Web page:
luca wrote:Great point, Andy. For all of the mucking around that I'm sure that everyone has done, I can't remember any blind tasting experiments off the top of my head. Doubtless this is because we're all usually too busy adjusting the temperature to make the shot taste better!
I might be able to get some people, machines and coffee together at some stage. If I, or anyone else, could, what do you think that it would actually take to make a blind tasting experiment legitimate? Obviously there's only so much tasting that is practically going to happen ...
As one of the only two people I know of (myself and Jim Schulman) who has actually pulled off simultaneous paired blind tasting espresso experiments such as this, I can tell you that the effort involved would be considerable. I'll try to summarize:
(1) First you would have to decide what magnitude of temperature variation it is that you want to test. At the current state of equipment, I think it would be overly optimistic to try to get the shot temperatures being tested closer than 1 degree F. apart. Even that would be a challenge to pull off, and you would want some real-time validation that you were actually accomplishing this on a shot by shot basis. The result would be to add one more variable that could cause you to pitch the two shots produced, in addition to the likely occurrence of shot pairs with one substandard shot in them, requiring the tossing of both shots and repeating.
(2) There are very many different sorts of shot profiles produced by different types of equipment, everything from a typical humped heat exchanger profile varying several degrees F over the time duration of the shot, vs. something ultra flat, and everything in between. Although some in the marquee cafe crowd might like to assume that drinkable espresso only comes out of an LM or Synesso, others (including myself) would beg to differ. Can you extrapolate findings from a flat profiled Synesso to a Cimbali or E61 HX machine? I don't think so.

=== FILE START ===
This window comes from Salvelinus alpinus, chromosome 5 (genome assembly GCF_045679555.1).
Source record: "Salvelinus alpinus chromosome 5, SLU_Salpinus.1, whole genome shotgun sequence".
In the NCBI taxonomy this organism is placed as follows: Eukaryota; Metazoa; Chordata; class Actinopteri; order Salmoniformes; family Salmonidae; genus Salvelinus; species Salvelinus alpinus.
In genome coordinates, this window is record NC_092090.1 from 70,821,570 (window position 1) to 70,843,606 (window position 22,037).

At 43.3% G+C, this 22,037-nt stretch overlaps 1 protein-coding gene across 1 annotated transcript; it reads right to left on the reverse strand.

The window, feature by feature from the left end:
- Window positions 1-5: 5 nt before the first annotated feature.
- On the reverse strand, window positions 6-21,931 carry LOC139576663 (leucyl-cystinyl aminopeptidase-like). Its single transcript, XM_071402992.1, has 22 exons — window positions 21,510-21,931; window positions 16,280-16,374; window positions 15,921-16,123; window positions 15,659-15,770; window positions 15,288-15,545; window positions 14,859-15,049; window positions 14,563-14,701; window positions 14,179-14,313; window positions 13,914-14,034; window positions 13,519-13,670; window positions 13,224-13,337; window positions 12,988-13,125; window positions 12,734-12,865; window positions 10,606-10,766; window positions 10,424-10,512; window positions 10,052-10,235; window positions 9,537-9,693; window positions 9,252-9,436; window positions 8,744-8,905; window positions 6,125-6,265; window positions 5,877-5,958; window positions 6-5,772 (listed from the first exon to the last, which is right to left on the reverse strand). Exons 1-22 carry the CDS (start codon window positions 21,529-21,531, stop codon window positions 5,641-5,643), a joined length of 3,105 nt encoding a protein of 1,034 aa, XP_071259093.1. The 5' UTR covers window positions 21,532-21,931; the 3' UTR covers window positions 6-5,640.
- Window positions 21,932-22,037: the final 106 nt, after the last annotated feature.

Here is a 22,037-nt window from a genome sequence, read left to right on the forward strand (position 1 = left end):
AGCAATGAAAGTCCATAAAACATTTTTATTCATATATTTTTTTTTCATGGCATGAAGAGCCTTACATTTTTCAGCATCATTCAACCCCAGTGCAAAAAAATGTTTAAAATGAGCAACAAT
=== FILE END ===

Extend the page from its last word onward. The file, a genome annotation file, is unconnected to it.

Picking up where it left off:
(3) What kind of coffee are you going to use and at what shot temperatures? If you picked something regarded as finicky, like one of Schomer's MM containing blends, would the findings with this coffee at 203F (or thereabouts) mean anything whatsoever to the sorts of coffees most people seem to prefer? My reading of various posts on this website and others leads me to believe that most people seem to prefer most coffees between maybe 198F and 200F. I think this would obligate you to test at least 2 or 3 different coffees or blends, and with more than one set of temperature differences for each coffee. I'm not as concerned as Dave with the issue of the coffee aging and having multiple tasters; I think you could balance for that in the study design, but you would want to conduct the tastings over a period of 2-4 days, maximum (for a given coffee), incorporating the time when the coffees could be anticipated to be at peak, after roasting.
(4) The mechanics of doing such a study would require two identical espresso machines and grinders, with experienced operator(s) and hopefully, tasters. Having done this sort of thing a number of times now, I can tell you it would be overly optimistic to expect to get more than 8 paired shot comparisons per taster per day. You would need to get at least 5 or 6 comparisons of each condition (coffee and temperature) to have much chance of statistically meaningful results. You'd have to plan it all out, but I'd guess you'd need a minimum of 6 tasters for 3-4 days. This is assuming that you would be testing each of 3 coffees at each of 2 or 3 different temperature variations. Each day's tasting session would last 2 or more likely 3 hours, after you had gotten the machines and grinders all set up and ready to go.
(5) what I am describing would really just be a comparison of two identical machines, and given the differences in shot temperature profiles, the conclusions you could reach would be very narrow and hard to extrapolate to other machines with much different shot temperature curve shapes.
This sort of study is a huge PITA to actually execute. To say it is not fun is to underestimate the aggravation involved for both those who pull the shots and those who taste them. I would not volunteer to be in a study like this, that much is for sure.